Q I read your recommendation of the Grado headphones and noticed that the SR80e headphones are only $20 more than the $79 SR60e model. That's not much more if the headphones are noticeably better. How do they differ? Are they worth the extra $20?

-- Tim Thompson, Minneapolis

A I have not heard the SR80e so I called Jonathan Grado at Grado Labs for his input. He said that compared to the SR60e, the SR80e "is a little more transparent, and it has a bit more bass" and "the difference is subtle but noticeable, and worth the extra $20 if you have it in your budget. If the customer wants to stay under $80 then the SR60e should serve them very well."

Given how long someone is likely to own a set of headphones, spending the extra $20 seems to be a pretty easy decision to make. As someone who has spent a lot of time purchasing and advising others about electronics, I caution you not to get "upgrade-itis" and bump yourself into another price range entirely.

For example, you start by going from the $79 model to the $99 model, a very small jump in price. Then you look and see there is another pair of headphones somewhere for $129. You think to yourself, "That's only another $30 on top of the $99 ... why not?"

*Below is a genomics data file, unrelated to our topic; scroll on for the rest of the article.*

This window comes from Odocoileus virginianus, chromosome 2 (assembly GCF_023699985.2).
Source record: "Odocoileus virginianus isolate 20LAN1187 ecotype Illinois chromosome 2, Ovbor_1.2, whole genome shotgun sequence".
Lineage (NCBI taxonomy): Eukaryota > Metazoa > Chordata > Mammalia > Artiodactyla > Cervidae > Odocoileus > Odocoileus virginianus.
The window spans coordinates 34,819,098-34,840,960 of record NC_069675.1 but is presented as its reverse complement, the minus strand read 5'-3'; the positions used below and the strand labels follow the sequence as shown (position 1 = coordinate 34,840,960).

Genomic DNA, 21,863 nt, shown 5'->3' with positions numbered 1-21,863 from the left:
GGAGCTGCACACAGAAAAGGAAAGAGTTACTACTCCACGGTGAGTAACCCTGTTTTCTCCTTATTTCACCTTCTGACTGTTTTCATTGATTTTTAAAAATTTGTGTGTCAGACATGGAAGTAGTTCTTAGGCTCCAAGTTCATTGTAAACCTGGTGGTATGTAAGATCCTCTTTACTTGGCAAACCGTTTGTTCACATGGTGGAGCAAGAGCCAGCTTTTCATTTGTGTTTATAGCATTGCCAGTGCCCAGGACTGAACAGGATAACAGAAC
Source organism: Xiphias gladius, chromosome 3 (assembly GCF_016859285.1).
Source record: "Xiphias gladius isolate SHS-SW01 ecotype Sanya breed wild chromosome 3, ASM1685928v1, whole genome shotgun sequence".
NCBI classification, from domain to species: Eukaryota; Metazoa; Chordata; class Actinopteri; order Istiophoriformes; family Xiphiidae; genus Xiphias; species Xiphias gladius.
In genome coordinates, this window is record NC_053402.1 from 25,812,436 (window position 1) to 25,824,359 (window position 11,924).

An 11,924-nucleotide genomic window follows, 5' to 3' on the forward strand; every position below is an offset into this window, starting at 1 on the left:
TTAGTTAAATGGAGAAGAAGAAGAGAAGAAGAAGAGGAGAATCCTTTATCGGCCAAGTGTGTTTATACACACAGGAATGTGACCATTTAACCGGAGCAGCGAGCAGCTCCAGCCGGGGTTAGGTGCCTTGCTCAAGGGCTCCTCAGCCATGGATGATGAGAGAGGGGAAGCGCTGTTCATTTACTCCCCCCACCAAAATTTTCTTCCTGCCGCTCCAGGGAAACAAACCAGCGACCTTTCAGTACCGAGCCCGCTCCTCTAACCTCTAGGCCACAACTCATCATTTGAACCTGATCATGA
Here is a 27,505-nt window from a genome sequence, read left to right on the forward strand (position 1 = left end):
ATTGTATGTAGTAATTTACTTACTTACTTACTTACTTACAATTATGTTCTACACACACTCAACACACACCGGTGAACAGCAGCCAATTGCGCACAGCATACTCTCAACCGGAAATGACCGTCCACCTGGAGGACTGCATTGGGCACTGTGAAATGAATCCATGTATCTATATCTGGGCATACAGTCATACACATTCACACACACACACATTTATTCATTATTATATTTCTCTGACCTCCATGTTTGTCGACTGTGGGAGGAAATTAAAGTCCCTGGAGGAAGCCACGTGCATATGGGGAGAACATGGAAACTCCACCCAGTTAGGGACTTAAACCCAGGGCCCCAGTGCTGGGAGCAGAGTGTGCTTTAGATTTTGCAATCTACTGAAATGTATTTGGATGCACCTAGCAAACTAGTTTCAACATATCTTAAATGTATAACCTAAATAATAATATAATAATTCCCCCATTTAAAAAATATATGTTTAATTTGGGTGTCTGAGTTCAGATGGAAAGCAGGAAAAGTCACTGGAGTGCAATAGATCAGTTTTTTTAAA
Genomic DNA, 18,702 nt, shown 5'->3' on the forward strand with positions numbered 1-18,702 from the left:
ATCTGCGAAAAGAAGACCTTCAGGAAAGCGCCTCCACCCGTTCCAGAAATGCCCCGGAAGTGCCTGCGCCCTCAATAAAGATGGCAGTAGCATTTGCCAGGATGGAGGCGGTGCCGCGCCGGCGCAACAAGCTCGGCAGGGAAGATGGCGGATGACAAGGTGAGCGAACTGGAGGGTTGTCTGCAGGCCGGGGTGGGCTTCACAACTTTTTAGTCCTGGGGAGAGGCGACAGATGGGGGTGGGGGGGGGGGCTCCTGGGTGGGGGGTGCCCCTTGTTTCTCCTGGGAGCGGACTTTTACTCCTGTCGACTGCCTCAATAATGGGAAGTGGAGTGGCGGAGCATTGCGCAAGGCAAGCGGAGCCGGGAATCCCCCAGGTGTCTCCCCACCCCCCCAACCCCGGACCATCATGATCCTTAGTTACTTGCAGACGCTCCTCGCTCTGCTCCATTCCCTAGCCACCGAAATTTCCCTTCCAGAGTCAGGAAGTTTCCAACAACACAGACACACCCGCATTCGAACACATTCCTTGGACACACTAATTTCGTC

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Then you look at where you started at $79, and at $129 you are almost double from where you began! When shopping for myself, I've done this to the point where I was spending several times what I originally intended. At that point I stepped back and did a reality check, then usually went back and purchased one of the lower-priced items. More often than not I was fully satisfied with them. You can see the Grado headphones at www.gradolabs.com.

Q Do you have a recommendation for a good pair of noise-canceling headphones that are not expensive?

-- Lou Santoro, St. Petersburg, Florida

A The Audio-Technica QuietPoint ATH-ANC7B headphones are a good choice. These closed-back headphones have active noise cancellation similar to that found in much more expensive models. They list for $179 but can be found online for under $130.

Read about them at www.audio-technica.com.

Q I read your article about the ZVOX SoundBase and am torn about what to do for my TV sound system. I have an older home theater in-a-box (HTiB) system that does not have HDMI. I am debating replacing the receiver with an HDMI receiver and using the HTiB speakers, or getting the ZVOX for less money and having a nice simple setup. I don't want to spend a lot. What are your thoughts?

-- Adam Nelson, San Francisco

A Given that the speakers are the weak link in HTiB systems, and also that speakers are the most important part of a sound system, changing the receiver and keeping the speakers is probably the absolute worst thing you can do from a performance and value standpoint.

I'd give the ZVOX SoundBase a try, especially since ZVOX is having a back-to-school sale right now and the prices have never been better. The sound is wonderful and better than most any HTiB system I have heard, all in a much less intrusive component that is probably less expensive, too. You can see the ZVOX sale at www.zvoxaudio.com.

Contact Don Lindich at www.soundadviceblog.com and use the "submit question" link on that site.